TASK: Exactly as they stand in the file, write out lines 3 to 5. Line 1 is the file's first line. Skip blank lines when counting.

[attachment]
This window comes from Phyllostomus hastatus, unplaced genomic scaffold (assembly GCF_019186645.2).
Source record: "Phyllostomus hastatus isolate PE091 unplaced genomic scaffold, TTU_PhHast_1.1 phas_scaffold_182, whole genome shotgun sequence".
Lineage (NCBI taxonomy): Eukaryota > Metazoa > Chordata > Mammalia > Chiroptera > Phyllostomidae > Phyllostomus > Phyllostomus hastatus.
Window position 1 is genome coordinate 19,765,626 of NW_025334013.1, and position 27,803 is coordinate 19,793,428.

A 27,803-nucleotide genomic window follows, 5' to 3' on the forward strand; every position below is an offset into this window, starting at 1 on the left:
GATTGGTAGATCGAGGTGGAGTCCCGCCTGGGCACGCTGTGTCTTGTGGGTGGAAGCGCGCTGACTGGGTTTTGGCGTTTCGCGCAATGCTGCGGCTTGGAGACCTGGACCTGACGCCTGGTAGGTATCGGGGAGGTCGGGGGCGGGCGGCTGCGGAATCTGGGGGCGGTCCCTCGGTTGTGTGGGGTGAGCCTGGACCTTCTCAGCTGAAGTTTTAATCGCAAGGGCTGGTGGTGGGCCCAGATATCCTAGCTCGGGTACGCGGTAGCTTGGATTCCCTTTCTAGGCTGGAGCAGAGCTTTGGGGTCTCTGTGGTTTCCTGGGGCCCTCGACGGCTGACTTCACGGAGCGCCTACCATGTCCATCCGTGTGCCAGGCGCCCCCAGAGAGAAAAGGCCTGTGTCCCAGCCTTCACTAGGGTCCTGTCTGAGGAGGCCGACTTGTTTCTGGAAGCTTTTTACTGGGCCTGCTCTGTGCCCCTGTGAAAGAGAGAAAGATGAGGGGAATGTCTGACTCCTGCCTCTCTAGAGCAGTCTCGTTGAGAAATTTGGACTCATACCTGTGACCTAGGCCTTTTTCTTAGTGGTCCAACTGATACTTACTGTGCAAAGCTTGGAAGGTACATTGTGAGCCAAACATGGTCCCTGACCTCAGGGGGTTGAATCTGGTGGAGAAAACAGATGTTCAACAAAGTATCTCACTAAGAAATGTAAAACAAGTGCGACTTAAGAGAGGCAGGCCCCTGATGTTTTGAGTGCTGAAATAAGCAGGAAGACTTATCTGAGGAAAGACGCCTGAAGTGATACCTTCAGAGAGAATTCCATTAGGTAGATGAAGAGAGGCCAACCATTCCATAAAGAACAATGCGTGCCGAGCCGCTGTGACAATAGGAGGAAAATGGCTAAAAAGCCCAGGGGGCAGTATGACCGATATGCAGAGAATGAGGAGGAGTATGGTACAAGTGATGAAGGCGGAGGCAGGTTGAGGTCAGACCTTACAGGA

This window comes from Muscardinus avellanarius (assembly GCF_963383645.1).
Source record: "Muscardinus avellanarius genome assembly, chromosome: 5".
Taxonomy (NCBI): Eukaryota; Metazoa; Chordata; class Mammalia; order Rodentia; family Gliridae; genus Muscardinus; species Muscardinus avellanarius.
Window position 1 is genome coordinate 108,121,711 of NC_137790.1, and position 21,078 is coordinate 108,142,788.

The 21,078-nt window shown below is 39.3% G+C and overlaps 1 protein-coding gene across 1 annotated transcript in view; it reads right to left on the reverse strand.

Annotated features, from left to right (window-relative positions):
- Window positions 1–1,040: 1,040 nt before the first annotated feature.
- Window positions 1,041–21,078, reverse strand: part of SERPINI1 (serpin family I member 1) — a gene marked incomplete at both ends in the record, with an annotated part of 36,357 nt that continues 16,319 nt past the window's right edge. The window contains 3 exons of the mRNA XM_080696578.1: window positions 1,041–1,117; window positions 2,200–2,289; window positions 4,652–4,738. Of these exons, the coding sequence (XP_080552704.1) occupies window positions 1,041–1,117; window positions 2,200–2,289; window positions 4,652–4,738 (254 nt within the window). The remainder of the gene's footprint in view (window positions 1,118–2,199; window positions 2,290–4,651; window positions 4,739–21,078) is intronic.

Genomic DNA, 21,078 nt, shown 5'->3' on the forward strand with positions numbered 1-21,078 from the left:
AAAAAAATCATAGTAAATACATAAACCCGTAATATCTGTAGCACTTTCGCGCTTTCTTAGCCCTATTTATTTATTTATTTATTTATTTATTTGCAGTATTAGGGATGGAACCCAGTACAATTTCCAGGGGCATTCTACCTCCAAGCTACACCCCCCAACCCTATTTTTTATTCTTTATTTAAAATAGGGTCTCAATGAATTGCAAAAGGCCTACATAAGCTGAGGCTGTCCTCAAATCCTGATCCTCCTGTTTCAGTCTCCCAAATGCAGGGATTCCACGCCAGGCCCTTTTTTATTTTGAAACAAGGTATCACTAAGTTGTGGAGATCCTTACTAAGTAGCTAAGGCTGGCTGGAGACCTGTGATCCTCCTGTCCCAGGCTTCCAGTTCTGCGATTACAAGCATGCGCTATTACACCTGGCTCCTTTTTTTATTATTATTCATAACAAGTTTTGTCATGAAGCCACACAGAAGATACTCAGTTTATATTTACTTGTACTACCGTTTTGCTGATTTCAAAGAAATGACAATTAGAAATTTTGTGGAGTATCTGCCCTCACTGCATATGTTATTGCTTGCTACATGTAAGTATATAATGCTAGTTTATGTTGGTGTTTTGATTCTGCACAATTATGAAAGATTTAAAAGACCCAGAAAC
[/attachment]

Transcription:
Lineage (NCBI taxonomy): Eukaryota > Metazoa > Chordata > Mammalia > Chiroptera > Phyllostomidae > Phyllostomus > Phyllostomus hastatus.
Window position 1 is genome coordinate 19,765,626 of NW_025334013.1, and position 27,803 is coordinate 19,793,428.

A 27,803-nucleotide genomic window follows, 5' to 3' on the forward strand; every position below is an offset into this window, starting at 1 on the left: